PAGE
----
8. [web] google ads

    Money can be made, but don't count on it. I'd estimate that you can make a few dollars a day if you are serving 1000+ users. It doesn't hurt to add it in and only takes a little while.
  9. [web] Free .com ?

    There was a company who did this around Y2K, they would serve a banner along the bottom of the page. Like other have said, you can get free .tk addresses, or subdomains but are not really that useful. Registering a .com name is pretty cheap. If you're running Apache off your local PC then your IP will most likely change from time to time. This is standard practice, as it stops users from doing what you are trying to do. You can't point a domain name straight to your IP as every time your IP changes you would need to update your DNS settings, and that takes up to 24 hours to come into effect. Most companies like GoDaddy offer a masking/redirection service for your domain name. That means that www.yourdomain.com will point to their servers, which host a single <frame> element that points to your "real" address, for example www.yourisp.com/members/yourname/ or your IP. This is not optimal as you can't really direct users to go to www.yourdomain.com/page_name.html There are some services which are geared towards running sites off of dynamic addresses. That would be easier for you, as it is pretty much set and forget. Take a look at No-IP.com. I've never used them, but they should be enough for someone just starting out.
  10. [web] Effective CSS

    Quote:Original post by Verminox As a rule of thumb, if you disable stylesheets in your browser and your site still looks good, you are doing it wrong. When disabling CSS you shouldn't have any styling left (colours, fonts, sizes, borders,alignment) but it should still look readable. That is, page sections should be in the right order, headings are using the proper tags and are obvious. If your HTML is clear then you should be fine. Good HTML will make it easier to design style sheets, and stops you needing to use classes and ids where they don't belong. In terms of resources I've always found W3Schools helpful. For more advanced CSS and design techniques A list apart is a fantastic site. [Edited by - kwackers on September 10, 2006 3:35:29 AM]
  11. [web] Youtube-like website

    YouTube's bandwidth is provided by Limelight Networks. If the one million dollar figure is correct then I know which company I would want to own.
  12. Greer vs Irwin

    dwarfsoft. In reality there is no rational reason to be embarassed by how he acted. People weren't embarassed for him, because he obviously didn't care. Thery were embarassed of our culture. I think he was right in saying it was cultural cringe. I wasn't a huge fan, but like a lot of others else was crushed when I heard what happened. Despite the way he acted you can't deny that he was completely passionate about what he did and was a completely genuine guy. How many other people with his kind of profile can you say that about? Germaine Greer's comments are pretty sad. He was very proactive in pursuing the issues he was concerned about, and actually made a difference to the world. I don't see exactly what Germaine Greer think that insulting him is actually going to do. It just sounds like she's bitter that an average guy achieved far more than she could manage, despite her doctorates and published works.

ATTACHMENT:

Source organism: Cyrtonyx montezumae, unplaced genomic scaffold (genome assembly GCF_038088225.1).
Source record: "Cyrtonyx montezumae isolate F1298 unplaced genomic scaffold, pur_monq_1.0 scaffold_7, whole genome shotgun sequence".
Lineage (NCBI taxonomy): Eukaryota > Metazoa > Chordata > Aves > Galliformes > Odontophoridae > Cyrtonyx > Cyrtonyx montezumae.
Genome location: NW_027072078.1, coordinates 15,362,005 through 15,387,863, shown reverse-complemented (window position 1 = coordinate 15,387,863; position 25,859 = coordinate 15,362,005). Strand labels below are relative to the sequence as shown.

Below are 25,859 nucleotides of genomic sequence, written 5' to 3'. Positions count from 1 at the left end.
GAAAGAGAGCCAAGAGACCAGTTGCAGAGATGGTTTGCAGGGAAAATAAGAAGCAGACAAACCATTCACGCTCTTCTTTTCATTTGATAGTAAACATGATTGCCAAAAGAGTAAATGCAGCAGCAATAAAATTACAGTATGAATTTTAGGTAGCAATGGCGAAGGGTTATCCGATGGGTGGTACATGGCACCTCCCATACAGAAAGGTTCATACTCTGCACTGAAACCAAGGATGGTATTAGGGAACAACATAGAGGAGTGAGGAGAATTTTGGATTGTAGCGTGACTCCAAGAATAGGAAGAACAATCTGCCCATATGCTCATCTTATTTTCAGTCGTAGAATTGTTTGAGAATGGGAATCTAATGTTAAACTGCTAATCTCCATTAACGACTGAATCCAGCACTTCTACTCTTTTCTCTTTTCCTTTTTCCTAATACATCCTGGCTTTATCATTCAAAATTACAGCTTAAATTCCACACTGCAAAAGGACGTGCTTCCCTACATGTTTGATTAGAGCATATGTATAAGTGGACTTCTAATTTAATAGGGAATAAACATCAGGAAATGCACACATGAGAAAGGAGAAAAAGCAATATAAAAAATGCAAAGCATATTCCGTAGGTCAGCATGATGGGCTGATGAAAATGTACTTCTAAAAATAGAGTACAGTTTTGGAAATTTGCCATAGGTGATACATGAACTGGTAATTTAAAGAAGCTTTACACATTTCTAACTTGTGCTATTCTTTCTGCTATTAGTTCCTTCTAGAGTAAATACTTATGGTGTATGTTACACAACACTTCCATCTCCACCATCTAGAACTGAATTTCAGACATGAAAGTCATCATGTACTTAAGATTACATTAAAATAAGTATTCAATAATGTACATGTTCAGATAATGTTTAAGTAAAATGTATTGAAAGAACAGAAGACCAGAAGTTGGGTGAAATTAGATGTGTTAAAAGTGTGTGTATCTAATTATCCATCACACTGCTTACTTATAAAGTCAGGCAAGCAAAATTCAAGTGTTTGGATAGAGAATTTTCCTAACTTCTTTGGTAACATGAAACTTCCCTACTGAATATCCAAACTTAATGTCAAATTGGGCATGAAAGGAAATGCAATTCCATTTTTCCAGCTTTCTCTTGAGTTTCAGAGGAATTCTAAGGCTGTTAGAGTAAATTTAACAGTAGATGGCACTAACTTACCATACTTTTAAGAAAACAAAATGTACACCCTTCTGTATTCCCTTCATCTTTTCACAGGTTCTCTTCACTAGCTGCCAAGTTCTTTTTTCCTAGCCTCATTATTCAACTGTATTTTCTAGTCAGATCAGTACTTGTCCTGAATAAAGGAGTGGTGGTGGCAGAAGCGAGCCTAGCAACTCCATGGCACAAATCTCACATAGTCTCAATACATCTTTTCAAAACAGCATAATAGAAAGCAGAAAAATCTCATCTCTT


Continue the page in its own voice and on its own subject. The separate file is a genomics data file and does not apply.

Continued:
13. [web] PHP Session

    Quote:Original post by markr You don't NEED to use Curl, in fact PHP has a built-in HTTP implementation. But it has no (specific) support for cookies, you'd have to write your own. My mistake. I've only ever used CURL.
  14. [web] PHP Session

    You will need to use CURL for this, as it can handle post data. CURL also handles cookies. $tempFile = '/tmp/cookiejar.txt'; $url = 'http://www.example.com'; $ch = curl_init(); curl_setopt($ch, CURLOPT_URL, $url); curl_setopt($ch, CURLOPT_COOKIEJAR, $tempFile); curl_setopt($ch, CURLOPT_COOKIEFILE, $tempFile); curl_setopt($ch, CURLOPT_RETURNTRANSFER, 1); curl_setopt($ch, CURLOPT_FOLLOWLOCATION, 1); $content = curl_exec ($ch); If you keep the same filename across multiple requests then you should be fine.
  15. [web] Load balancing

    Quote:Original post by markr I take it you haven't heard of the MySQL NDB shared-nothing clustering mode then? It stores the database in memory on each data node, and they can be connected via normal commodity ethernet and provide redundancy. I recall hearing about it. I heard it accused of not being "true" clustering as it requires enough memory to keep the entire database in RAM. If that is the case then I would want to avoid it, as I'm currently planning for worst-case-scenario. The database is mostly reads, and contains a lot of user-created data. I have a custom template caching system for common pages which reduces a lot of database hits. I also plan on looking into memcached to reduce it even further.